Don't want a man whose got the itch
Don't want a man whose got the thirst
Keep on walkin' prodigal son
Keep on talkin' hero complex
Sure as hell I ain't your damsel
Sure as hell I ain't your daisy
Move along Hungry Lover, dinner doesn't start with me
Oh no, strings do nothing but tangle things
But if you're here to party well,
Mosey over here friend
Cozy up to me midnight man
I've done a bad thing or two
I've done it again a few times over
I don't sweat it babe, it's okay
Come sunrise hide it away
Like a pile of dirty magazines--you could try to swear off them but
and all that honey's got
stickin' to the
on my drive in,
the traffic reporter speaks one note, softer than two crochet hooks grazing between stitches. I picture her in her early 20's playing adulthood. Making a scarf and wearing it to her Wednesday night book club. All of her friends love it because having a skill--any skill--is in right now. They dive into a discussion on Lena Dunham's memoir and by extension, the author's fascination with her own vagina. The night ends. She saunters into a cab feeling smugly progressive and slightly sauced.
what oozes pre-financial crisis more than a Hummer?
upper middle class American pseudo mansions?
florescent neon t-shirts?
I made a bet in my mind what the driver in it would look like
and it was judgmental but correct
I'm makin' generalizations which isn't typical of me but
I blame the weather
I blame the piles of tuberculosis snow lining the parking lots
I blame the crap pop songs one after another
I blame the latest version of Times Square
I blame social media
I blame the reality shows
I blame the shit that keeps pouring down on us like rain
We lived where the
in a horizon of terraces
where among three generations
I steeped in patterns
of twitching lips
and silent looks between eyes
that ricocheted a language fluent
known only by them
and that grandads and daddies
seemed not to hear.
The lady from number 6 crying
and cradling her cup
was helped out by Aunt Edie who
had just read her tea leaves
in the front parlour
where heavy drapes
newly hung and drawn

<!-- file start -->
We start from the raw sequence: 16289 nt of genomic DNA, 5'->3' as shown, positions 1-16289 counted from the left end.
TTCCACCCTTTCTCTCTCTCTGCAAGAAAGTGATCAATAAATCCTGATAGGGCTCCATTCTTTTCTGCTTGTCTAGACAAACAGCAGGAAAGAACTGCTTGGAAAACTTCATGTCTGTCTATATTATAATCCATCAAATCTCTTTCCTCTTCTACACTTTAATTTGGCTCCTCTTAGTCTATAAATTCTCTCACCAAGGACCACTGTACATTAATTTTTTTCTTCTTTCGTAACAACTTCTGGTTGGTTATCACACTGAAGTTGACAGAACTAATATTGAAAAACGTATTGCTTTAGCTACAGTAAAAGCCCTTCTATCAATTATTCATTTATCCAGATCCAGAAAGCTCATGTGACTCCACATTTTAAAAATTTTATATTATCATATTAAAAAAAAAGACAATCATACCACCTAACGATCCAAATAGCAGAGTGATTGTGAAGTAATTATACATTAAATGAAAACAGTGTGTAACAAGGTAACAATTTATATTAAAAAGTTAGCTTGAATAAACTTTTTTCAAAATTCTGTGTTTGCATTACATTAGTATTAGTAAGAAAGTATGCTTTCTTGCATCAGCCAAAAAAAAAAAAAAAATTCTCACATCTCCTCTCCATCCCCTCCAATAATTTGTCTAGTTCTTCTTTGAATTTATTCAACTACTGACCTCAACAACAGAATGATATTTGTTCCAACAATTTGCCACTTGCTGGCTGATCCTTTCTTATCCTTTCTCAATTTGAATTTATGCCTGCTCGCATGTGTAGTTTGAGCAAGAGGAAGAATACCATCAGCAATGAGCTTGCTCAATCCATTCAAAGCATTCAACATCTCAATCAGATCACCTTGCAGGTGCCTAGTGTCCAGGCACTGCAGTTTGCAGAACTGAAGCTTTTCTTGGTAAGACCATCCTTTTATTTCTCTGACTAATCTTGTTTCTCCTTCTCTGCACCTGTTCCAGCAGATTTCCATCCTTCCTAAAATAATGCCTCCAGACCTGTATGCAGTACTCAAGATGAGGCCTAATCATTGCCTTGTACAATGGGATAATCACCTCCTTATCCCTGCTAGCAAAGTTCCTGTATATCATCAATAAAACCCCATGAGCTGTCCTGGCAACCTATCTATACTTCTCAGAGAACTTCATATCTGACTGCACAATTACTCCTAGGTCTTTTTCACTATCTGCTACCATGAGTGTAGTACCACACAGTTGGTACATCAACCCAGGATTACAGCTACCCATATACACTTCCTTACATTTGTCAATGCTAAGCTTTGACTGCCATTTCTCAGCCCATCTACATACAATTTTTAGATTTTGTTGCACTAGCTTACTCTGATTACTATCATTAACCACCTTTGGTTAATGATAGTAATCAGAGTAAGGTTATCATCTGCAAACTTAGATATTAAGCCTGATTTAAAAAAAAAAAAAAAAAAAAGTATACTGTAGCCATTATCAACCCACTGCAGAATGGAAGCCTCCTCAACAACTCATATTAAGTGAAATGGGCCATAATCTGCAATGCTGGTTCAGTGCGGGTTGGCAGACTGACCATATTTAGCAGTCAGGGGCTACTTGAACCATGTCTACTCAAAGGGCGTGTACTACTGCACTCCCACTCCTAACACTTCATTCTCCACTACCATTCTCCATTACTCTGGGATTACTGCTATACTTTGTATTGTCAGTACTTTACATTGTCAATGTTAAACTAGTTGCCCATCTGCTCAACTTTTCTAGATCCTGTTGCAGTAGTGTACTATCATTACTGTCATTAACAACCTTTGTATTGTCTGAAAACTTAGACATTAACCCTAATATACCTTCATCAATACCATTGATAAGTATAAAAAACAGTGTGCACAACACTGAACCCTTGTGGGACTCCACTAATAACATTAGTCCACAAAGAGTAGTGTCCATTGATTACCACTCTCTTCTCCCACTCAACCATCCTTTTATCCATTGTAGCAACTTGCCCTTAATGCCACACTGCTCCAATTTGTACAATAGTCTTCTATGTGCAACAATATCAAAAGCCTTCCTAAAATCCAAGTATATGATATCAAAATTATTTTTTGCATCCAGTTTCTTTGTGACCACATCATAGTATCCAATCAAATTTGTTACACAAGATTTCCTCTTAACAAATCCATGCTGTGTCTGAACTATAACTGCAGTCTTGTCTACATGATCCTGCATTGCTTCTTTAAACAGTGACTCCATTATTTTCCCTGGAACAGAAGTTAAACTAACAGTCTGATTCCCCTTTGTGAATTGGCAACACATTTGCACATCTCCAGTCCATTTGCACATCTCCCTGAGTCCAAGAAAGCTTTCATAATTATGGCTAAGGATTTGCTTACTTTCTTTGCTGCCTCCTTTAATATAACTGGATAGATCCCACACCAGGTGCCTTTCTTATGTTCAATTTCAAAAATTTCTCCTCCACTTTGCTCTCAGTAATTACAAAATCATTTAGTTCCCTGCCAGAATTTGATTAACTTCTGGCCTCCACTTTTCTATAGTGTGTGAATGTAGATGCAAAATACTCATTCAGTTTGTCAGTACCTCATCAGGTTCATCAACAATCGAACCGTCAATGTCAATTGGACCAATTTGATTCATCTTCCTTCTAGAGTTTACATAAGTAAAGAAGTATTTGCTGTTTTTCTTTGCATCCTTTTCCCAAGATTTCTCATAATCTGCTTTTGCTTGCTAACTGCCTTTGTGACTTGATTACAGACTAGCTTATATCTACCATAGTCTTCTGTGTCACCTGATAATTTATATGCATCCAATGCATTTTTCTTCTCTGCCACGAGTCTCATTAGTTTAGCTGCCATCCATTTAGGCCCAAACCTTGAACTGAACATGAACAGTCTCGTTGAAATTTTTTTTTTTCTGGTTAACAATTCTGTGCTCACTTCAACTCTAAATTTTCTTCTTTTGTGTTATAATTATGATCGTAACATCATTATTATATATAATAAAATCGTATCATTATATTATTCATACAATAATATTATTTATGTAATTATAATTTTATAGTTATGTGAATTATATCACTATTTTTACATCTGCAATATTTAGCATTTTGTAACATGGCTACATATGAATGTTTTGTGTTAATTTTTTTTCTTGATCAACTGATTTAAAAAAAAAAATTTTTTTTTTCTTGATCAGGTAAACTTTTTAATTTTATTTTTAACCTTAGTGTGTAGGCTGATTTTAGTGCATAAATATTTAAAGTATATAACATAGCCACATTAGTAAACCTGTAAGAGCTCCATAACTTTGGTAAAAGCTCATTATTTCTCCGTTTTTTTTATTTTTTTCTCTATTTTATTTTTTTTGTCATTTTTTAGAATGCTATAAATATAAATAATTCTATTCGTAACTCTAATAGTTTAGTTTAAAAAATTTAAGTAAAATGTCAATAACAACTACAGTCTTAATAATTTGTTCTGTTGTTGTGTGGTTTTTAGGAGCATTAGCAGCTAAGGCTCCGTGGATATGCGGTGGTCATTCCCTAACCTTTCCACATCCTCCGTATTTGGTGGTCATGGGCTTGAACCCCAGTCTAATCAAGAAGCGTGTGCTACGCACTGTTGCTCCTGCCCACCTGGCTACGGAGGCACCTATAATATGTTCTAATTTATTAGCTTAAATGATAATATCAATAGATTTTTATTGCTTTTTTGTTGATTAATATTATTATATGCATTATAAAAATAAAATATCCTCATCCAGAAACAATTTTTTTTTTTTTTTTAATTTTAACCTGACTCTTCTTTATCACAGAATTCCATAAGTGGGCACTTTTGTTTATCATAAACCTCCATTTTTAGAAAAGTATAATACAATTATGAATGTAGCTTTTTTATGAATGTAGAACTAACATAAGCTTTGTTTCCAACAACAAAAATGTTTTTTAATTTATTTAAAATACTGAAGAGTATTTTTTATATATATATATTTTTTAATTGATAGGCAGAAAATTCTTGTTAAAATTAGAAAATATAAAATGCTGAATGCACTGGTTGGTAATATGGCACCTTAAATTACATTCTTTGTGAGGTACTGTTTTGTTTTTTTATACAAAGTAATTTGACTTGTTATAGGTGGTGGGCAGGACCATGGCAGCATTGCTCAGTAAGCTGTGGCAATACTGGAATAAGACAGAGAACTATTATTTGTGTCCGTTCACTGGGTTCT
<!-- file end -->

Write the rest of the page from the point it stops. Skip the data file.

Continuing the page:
served only to thicken the odour
of polish and mothballs
And there-in the carved sideboard cupboards
I would delight in the odds and ends,
learning even then
about the process of finding
and how that which I sought most
would more than often emerge
from the bottom of a difficult pile.
as I fumble
as I stumble
Sitting on the sand
where I watch the tide,
I'm sitting on the sand
where I syllogise;
sunshine and sugar pills,
of which I am comprised.
if I'm a bum,
it's because you made me one.
"What is your name?"
, "What is your name?"
, "What is your name?"
I should meet new people but my name is Bernadette,
in the corner where I like to be. Peeling a Yuengling
label slowly, while Mayfield tells me he's gonna lose
half his ass by summer
at a pre-New Year's eve eve eve party. Not every head
turns, but I spun the ones I wanted to. You enter the
room and there's a wind due east. I've got a bitten
bottom lip and an elevated heart rate. As of late, you're
back on my mind. The year switches a digit from 4 to 5
and suddenly I can't seem to shake that time I kissed
your pelvic bones in Jonah's closet.
"We probably shouldn't do that again."
You grab my Yuengling
"Do you think we finally have to grow up this year?"
and chug it.
All of my friends were there
and their friends, too
and the friends of my friends'
cousins and their dogs
and their all-seeing aunts crammed into
ill-fitting blouses with
their husbands in New York or L.A.
and their inbetweens sending them
dirty texts and someone, I think it was
my mother, she said, Why don't you
lay in the river
And I said, Of course
The leaves fell
The birds sang a four-note phrase
and all my friends, the best ones,
they tossed half-empty packs
of gum, flower petals, quarters, pens--
anything they had in their pockets
As I passed by them I said, Remember
when we ate the poison berries and
said our goodbyes. Remember when
I played pitcher on our t-ball team.
Remember when Drew took the electric
fence to his crotch. Remember when
we threw Josh's library book into the rain.
Remember when I learned to ride a bike in
sixth grade. Remember when I kissed
you on the backseat of the school bus.
And they said, Yes. And they laughed.
Those were good times.
My brother, he was there too, he hopped
in the river and gave me a push, said,
I'll see you around the next bend.
Life number two, I said.
Life number two.
I barely finished the introduction
a boy or maybe a man
I read Vietnam, monsoon rains, how he watched the dead ascend to heaven from the helipad...
I felt sad
this boy or man
pelvis deep in the muck
trying to connect the dots, trying to figure out when he went from being Tommy to just plain Tom and if the Tommy part of him was gone for good
I felt sad
not for his life but mine
I read jungle, napalm
in the muck
hell, and I'm connecting my own dots
how my voice feels hoarse,
how I feel like I aged a decade in one night's sleep,
how I fell in love with the shadow of a man
worried the church won't take me back
that the man or boy won't either
I go out for an easy stroll to think on it some more
he binges on carotene for the night-watch,
plays hopscotch over land mines,
I go out for an easy stroll
while Tommy and Tom wade through the muck